RUSH: Good afternoon, Dr. Sowell. It’s great to have you here again.
SOWELL: It’s great to be in touch again.
RUSH: It’s a delight that you made time for us here, and I can’t tell
you how appreciative I am. How are you doing, by the way?
SOWELL: Not bad for someone my age. Before I forget, I must tell
you that the iPad you gave me on my 80th birthday has changed my
life. I have since bought at least half a dozen iPads for other people
around the country. I had no idea what iPad was, if that gives you
RUSH: Well, how old are you?
RUSH: That’s just incredible. It doesn’t seem like you’ve cut back on
your work output.
SOWELL: Not really. I don’t accomplish as much per hour, but the
readers can’t tell that.
RUSH: I’m getting older too, I’m 63. When I met you, I was in my
40s. We had that dinner in San Francisco at the Carnelian Room,
with Professor [Thomas] Hazlett.
SOWELL: Oh, yes.
RUSH: You’re now 84. You have been chronicling, over the course of
your life, the problems, as you’ve seen them, be they in the classroom
with education, be they with the public’s level of understanding of basic
economics. You’ve written books. You’ve commented on the political
scene, the cultural scene. I assume that you agree with me that things
continue to deteriorate. We have all chronicled the problems. And your
books have just been astounding in that regard. You’ve got a very
provocative column at National Review I’ll ask you about just in a
second. But in chronicling all the problems, making people aware of
them, at what point do you think solutions emerge, and are implemented? When does this deterioration stop? Or is it permanent?
SOWELL: That exact question is also the question, Is there a point of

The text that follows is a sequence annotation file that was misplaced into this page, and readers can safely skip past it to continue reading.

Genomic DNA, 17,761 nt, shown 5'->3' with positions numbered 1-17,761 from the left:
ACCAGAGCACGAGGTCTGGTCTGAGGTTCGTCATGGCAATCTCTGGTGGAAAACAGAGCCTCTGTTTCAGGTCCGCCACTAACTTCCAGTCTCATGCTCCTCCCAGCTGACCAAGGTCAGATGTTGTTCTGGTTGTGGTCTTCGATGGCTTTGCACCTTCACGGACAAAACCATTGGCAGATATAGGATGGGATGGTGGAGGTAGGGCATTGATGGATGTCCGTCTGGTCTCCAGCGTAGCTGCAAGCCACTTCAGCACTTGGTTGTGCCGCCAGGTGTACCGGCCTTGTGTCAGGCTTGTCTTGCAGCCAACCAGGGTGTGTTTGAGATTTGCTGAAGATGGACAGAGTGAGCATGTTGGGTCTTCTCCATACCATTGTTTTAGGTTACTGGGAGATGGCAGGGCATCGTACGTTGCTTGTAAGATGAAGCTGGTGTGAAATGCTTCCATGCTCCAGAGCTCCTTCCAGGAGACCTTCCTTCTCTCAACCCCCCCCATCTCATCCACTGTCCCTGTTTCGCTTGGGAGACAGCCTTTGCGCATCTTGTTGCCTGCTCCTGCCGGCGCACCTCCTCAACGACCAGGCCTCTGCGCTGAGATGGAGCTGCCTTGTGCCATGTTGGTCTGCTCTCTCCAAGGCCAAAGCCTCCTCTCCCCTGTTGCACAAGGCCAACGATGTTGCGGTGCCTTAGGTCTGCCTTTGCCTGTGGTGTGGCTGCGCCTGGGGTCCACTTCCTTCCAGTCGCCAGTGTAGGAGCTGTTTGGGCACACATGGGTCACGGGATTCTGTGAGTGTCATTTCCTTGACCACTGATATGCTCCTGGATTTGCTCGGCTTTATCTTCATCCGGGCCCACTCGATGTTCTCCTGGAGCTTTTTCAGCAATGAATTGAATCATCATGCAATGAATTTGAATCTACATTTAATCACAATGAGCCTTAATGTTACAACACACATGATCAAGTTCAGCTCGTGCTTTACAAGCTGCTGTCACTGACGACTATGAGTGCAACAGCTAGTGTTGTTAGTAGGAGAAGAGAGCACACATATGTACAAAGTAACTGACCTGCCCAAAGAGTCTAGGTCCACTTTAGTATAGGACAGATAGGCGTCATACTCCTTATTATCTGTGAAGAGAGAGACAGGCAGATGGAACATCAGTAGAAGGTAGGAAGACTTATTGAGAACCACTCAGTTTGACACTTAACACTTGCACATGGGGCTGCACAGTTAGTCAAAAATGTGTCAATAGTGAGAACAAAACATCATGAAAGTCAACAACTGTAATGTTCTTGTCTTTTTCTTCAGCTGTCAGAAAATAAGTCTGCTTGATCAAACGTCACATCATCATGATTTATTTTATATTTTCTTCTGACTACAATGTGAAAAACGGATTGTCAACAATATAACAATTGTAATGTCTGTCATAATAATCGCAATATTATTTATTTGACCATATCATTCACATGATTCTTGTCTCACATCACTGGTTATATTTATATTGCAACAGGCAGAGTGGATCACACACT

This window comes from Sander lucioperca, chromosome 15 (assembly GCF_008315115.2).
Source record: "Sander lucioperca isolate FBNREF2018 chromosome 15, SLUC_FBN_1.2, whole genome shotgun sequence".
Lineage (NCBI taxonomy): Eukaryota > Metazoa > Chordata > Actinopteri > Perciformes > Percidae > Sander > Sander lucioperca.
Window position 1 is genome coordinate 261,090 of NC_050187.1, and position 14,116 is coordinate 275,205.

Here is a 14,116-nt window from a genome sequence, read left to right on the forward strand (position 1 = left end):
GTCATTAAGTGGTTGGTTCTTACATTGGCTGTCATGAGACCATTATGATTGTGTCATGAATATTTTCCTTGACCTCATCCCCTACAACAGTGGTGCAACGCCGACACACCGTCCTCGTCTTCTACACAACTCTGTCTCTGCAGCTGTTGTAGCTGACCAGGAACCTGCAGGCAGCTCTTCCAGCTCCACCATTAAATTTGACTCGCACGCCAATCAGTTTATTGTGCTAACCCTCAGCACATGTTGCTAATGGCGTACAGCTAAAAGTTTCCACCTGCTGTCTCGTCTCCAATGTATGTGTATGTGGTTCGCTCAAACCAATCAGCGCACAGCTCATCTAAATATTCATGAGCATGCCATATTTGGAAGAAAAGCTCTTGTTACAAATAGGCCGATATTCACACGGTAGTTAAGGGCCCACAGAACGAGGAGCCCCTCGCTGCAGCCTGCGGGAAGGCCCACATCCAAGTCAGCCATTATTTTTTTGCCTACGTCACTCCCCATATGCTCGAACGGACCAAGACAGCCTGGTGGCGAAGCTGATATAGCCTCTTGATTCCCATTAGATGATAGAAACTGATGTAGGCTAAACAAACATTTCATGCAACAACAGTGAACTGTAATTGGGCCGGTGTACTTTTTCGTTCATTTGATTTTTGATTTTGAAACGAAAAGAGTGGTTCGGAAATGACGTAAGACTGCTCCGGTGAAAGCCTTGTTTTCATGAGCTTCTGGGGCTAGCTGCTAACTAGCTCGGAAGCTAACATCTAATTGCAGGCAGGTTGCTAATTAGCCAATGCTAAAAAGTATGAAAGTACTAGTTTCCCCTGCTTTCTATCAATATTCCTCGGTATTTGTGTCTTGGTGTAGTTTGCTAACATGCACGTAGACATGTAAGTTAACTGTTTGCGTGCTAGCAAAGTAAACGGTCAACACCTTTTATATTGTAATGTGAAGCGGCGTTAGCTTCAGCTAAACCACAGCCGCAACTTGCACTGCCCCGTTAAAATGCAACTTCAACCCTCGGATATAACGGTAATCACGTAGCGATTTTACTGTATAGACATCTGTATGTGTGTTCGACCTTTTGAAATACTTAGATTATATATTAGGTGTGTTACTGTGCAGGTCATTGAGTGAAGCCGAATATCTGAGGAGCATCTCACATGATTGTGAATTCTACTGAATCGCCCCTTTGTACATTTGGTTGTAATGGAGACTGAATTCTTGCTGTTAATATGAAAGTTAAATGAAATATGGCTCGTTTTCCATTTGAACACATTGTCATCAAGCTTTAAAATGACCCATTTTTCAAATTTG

no return? And that’s what I really fear. Had the Democrats maintained control of both houses of Congress, maintained control of the
Senate, and Obama had been able to appoint federal judges up and
down the line for the next couple of years, perhaps even some
Supreme Court justices, I don’t know how we could recover from
that. Because that would mean, in effect, that the deterioration of the
rule of law would continue on, long after he was gone. Far-fetched as
it may seem, if Iran were to launch a couple of nuclear bombs into the
United States, I think he would surrender. Don’t forget, Japan
surrendered after only two nuclear bombs, and Japan was a lot
tougher country in 1945 than we are today.
RUSH: That is something I hadn’t even considered, that we would
surrender. What would that mean? Does that mean we go Sharia law?
SOWELL: Well, of course it would mean that. Good heavens, it
would mean that not only would women have to learn Arabic, they
have to learn subservience. It really would be the most catastrophic
thing since at least the decline and fall of the Roman Empire, and I
don’t see how we could recover at all.
RUSH: You talk about Obama and the federal judges, and what he’s
doing with the Constitution, basically behaving as though it’s not there
when he doesn’t want it to be there. It is an obstacle to him, and he
made no bones about that, if people wanted to look it up. Even as far
back as 2001, he made it clear that the Constitution to him was “a
charter of negative liberties,” it was a problem because it limited
government. So now, this has all happened right out in the open. The
American people have seen every phase of it. And I’ve been puzzled
as to how little reaction to it there has been. Yes, we voted. Yes,
Dr. Thomas Sowell
My conversation with QA &
What a deeply provocative discussion with a true American
treasure, one of the greatest minds in the nation, whose new
fifth edition of Basic Economics is an absolute must for
every conservative library: